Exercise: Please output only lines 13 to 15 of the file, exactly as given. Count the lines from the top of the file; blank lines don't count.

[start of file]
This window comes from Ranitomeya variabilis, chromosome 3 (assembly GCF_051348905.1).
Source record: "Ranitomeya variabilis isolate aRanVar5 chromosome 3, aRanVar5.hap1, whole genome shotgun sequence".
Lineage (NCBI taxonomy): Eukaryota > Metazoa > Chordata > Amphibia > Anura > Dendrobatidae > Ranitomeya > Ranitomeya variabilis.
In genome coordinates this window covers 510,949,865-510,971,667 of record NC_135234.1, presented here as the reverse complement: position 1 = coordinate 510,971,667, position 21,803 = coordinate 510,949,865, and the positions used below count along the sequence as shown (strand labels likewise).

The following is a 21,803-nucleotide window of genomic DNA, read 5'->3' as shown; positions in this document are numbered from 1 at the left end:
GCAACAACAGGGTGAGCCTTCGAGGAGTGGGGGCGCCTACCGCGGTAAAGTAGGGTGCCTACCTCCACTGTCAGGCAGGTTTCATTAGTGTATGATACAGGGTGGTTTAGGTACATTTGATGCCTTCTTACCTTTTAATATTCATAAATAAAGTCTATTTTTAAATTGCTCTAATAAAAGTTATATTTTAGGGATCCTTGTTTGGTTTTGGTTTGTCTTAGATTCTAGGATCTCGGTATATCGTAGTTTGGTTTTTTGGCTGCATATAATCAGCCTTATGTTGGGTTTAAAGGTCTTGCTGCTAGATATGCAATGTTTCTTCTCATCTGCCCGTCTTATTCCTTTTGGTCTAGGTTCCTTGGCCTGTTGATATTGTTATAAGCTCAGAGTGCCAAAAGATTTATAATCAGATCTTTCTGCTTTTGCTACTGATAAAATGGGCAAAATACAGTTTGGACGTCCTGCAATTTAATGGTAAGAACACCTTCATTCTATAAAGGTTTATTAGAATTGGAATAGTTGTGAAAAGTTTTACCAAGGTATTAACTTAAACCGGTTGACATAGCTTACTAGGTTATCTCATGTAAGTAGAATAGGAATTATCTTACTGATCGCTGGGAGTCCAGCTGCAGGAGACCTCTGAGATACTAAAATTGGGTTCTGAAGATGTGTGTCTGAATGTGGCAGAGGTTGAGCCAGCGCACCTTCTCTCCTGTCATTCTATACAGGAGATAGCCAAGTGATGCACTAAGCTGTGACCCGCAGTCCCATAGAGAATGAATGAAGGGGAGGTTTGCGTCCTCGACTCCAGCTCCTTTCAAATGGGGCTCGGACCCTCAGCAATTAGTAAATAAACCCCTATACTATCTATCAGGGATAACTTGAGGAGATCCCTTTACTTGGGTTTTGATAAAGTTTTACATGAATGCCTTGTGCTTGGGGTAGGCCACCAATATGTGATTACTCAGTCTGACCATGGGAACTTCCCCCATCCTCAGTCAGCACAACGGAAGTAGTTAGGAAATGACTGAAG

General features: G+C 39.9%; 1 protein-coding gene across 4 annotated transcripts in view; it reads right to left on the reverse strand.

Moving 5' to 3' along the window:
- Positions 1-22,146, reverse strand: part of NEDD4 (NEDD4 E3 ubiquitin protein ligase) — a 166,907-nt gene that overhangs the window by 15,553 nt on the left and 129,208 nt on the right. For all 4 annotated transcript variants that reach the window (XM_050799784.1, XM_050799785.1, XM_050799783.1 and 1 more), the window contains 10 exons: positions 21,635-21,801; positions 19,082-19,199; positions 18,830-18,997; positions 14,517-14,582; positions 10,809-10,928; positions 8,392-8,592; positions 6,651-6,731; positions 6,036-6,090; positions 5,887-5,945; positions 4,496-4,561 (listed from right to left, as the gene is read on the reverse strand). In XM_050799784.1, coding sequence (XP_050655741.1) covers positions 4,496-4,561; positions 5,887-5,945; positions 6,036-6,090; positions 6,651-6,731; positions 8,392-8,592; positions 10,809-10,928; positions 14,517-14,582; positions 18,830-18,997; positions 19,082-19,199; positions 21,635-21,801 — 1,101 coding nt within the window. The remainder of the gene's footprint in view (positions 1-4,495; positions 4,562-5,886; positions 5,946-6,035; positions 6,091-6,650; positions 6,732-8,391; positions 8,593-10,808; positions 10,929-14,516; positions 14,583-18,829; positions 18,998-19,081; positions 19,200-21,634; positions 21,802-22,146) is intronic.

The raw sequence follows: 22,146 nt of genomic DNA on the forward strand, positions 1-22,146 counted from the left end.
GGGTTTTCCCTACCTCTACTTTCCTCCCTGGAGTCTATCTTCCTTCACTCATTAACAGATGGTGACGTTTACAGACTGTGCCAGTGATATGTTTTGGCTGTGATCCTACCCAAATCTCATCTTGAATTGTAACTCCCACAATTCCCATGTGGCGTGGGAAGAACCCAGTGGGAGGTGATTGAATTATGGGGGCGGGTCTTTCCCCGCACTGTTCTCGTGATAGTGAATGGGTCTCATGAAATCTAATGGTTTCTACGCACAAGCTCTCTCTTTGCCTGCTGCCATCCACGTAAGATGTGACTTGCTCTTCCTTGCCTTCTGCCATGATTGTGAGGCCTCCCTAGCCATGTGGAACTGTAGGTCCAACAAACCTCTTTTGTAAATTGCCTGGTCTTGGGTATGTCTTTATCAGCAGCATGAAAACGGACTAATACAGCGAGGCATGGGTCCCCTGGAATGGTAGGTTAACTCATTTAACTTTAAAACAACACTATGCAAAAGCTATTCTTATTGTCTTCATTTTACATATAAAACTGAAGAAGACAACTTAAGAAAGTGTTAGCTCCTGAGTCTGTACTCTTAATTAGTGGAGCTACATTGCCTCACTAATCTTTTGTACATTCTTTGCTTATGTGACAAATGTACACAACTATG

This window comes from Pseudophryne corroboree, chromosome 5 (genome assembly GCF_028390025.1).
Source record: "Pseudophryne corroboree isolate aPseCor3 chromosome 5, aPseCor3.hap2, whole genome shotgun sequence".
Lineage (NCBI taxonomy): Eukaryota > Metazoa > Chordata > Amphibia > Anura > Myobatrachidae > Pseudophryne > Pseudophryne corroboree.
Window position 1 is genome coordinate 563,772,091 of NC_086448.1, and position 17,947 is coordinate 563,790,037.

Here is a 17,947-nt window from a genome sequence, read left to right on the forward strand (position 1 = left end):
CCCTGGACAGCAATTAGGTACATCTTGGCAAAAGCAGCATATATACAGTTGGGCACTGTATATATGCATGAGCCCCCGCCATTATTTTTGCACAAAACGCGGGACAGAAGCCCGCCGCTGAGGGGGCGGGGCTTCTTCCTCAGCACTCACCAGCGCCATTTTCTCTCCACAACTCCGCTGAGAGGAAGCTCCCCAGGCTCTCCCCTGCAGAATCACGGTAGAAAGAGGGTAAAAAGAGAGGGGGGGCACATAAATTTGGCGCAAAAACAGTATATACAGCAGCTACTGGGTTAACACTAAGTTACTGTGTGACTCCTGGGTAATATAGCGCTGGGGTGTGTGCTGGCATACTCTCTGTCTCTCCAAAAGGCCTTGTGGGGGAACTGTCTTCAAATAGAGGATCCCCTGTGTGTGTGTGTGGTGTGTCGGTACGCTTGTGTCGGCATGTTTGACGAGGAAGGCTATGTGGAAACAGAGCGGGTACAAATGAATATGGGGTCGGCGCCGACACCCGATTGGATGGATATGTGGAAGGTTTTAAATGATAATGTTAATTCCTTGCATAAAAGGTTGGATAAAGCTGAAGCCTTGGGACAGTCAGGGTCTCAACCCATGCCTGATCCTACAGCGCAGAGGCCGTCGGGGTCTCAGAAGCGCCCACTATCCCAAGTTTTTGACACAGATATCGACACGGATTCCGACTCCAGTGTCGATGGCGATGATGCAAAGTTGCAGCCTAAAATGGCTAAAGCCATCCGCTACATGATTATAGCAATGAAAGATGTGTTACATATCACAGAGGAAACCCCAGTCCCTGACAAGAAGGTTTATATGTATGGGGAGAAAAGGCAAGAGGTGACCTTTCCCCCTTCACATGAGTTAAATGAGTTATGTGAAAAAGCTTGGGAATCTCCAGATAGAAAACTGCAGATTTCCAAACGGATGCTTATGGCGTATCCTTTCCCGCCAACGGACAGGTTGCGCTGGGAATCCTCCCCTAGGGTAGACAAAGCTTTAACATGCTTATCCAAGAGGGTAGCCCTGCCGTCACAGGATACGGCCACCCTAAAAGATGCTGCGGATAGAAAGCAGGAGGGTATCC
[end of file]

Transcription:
Source record: "Pseudophryne corroboree isolate aPseCor3 chromosome 5, aPseCor3.hap2, whole genome shotgun sequence".
Lineage (NCBI taxonomy): Eukaryota > Metazoa > Chordata > Amphibia > Anura > Myobatrachidae > Pseudophryne > Pseudophryne corroboree.
Window position 1 is genome coordinate 563,772,091 of NC_086448.1, and position 17,947 is coordinate 563,790,037.